Emma Navarro was still a child when she committed to Duke more than two years ago. How was she really supposed to know?
She’d just finished her freshman year of high school, just got her driver’s license. She was already a blue chip tennis prospect but nowhere near the heralded junior she’d become. She’d traveled the country some but had yet to dig into the Wimbledon ryegrass or slide around the hallowed red clay of Roland-Garros.
That all seems so long ago to her now. She’s experienced so much since, learned even more. She’s a much different player than she was then, a much different person. Her desires both personally and professionally have changed. As have her college plans.
Navarro committed to Virginia on Monday, two years and two months after originally giving Duke a verbal pledge.
The Ashley Hall senior is currently ranked as the No. 1 junior tennis player in the nation and the fourth-best in the entire world.
“I was so young when I committed to Duke,” Navarro said. “It seemed like the best option for me at the time. And it’s nothing against Duke. But a lot of things have changed since then. So I had to look at all of my options and Virginia felt like a better fit for me at this point.”
Duke seemed like a sure thing for a while as Navarro’s doubles partner, Chloe Beck, is also committed to the Blue Devils and her longtime coach, Peter Ayers, was an All-American and four-time ACC singles champion in Durham.
Navarro met the coaches at Virginia just a few weeks ago. They visited her in Charleston and again in San Diego shortly after. They offered Navarro the opportunity to continue working with Ayers in college, which was a requisite of her college search. She also liked the individualized training within the Cavaliers program and the opportunity to hit with players from the men’s team, something she’s been doing most of her life.
“It kind of lets me have the best of both worlds, playing college tennis and playing on the team and also still playing professionally and still hitting with my coach,” Navarro said. “They were willing to work with me playing pro. It’s kind of similar to what I’m doing now [at Ashley Hall].”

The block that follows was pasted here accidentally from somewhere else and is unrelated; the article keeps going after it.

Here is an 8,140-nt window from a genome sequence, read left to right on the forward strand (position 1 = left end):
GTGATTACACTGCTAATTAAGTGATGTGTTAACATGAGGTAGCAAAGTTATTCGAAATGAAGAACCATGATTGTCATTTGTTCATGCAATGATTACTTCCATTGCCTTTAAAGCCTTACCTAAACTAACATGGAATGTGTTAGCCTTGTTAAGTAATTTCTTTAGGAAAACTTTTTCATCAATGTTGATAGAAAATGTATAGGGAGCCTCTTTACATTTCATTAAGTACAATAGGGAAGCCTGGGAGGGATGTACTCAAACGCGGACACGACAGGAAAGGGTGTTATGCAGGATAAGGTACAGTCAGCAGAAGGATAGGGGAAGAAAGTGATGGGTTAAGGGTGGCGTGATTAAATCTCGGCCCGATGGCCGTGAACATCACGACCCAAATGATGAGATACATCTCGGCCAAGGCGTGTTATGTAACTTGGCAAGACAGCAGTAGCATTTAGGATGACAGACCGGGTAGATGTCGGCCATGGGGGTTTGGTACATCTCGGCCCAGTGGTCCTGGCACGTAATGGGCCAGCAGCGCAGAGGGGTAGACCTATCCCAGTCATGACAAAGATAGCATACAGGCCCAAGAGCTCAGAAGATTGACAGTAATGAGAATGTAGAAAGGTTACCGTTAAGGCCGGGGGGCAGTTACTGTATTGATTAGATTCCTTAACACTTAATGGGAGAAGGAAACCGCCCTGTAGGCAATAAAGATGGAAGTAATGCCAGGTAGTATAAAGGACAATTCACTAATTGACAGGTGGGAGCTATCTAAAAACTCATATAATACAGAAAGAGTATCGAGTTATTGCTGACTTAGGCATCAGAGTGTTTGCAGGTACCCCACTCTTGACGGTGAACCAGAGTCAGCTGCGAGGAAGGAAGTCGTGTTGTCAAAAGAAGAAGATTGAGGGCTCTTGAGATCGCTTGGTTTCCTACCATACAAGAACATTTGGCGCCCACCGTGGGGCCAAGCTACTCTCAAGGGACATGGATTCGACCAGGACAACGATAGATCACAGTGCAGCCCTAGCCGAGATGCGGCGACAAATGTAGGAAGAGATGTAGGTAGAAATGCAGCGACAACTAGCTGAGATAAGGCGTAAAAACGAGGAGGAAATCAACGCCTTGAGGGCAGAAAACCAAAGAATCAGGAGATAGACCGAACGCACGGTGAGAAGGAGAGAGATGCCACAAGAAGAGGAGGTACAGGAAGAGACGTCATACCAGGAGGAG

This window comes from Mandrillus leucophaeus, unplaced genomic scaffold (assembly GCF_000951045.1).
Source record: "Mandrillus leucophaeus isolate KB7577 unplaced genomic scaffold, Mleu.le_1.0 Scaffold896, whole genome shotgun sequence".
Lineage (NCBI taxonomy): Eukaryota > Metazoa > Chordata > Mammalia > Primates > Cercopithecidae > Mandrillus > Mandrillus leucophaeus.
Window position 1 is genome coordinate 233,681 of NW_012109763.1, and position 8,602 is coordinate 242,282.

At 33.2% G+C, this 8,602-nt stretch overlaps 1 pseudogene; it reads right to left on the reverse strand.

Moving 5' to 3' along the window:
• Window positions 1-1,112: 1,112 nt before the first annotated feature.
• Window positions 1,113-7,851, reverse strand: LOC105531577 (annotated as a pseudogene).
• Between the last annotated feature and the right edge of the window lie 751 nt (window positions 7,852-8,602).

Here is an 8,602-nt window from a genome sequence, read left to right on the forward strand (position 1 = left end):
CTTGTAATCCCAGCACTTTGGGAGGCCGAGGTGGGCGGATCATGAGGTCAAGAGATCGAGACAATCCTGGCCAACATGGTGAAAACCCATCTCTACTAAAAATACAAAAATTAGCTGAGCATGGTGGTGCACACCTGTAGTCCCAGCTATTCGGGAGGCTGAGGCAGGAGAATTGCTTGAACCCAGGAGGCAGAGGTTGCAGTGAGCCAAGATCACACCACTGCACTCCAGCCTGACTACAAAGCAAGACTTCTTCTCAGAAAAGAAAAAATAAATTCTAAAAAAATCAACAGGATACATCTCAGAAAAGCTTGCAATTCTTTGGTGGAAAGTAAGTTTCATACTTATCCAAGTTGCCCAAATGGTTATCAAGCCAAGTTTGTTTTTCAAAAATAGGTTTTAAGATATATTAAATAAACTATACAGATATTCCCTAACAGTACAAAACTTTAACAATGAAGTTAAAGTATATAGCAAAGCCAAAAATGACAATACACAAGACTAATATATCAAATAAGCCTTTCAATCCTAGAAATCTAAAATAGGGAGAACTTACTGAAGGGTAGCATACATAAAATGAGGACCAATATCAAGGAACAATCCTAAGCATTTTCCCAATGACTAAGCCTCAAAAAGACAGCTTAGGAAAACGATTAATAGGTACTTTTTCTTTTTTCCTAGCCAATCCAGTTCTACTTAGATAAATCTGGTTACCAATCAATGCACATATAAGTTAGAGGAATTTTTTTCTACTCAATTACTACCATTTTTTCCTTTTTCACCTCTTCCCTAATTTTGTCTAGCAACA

Some question if Navarro, as talented as she is and having already begun her professional career this summer, will land in college at all.
She won the 18 singles title at the USTA National Clay Court Championships in 2018 to earn a wild card bid into this spring’s Volvo Car Open. She added the Easter Bowl National Championships girls 18 singles and doubles titles in March, a week before making her WTA professional debut in Charleston.
Navarro nearly upset German veteran Laura Siegemund in the opening round of the Volvo Car Open. She and Beck did upend tour veterans Darija Jurak and Jelena Ostapenko to advanced into the second round of doubles play in her hometown tournament that her father, Ben, now owns.
Navarro took second in singles and won doubles with Beck at the Junior French Open in Paris in June. She reached the singles quarterfinals and doubles semifinals the Junior Championships at Wimbledon a month later.
“I knew I was good enough to play that well and get those results but it didn’t really sink in that it actually happened until a few days after,” Navarro said. “You don’t realize when you’re playing but then it hits you. I was like ‘Whoa, I did pretty well over there.’”
She’ll compete next week in the U.S. Open qualifying tournament in New York City, a bid she earned by placing second in singles at the USTA Billie Jean King Girls 18 National Hard Courts Tennis Championships earlier this month.
She’s ranked as the second best college prospect in the nation, behind only Katie Volynets, who defeated Navarro for the Billie Jean singles title.
Despite her blossoming success on the world stage, Navarro insists she’ll play at least a season of college tennis.
The hardest part of changing her commitment might’ve been telling Beck, who’s become one of her best friends, that they won’t be attending college together as originally planned. Beck was a little disappointed but she understands. Navarro kind of felt bad delivering the news. But Navarro can’t afford to operate off of emotion any longer. It’s all strategy moving forward — a true sign of maturity in the budding star.
“I’ve definitely have had a lot of new experiences, which has been really exciting,” Navarro said. “It’s helped me improve as a player. I’m more comfortable in certain situations and on bigger stages. So moving forward, I’m going to continue on this path and see where it takes me.”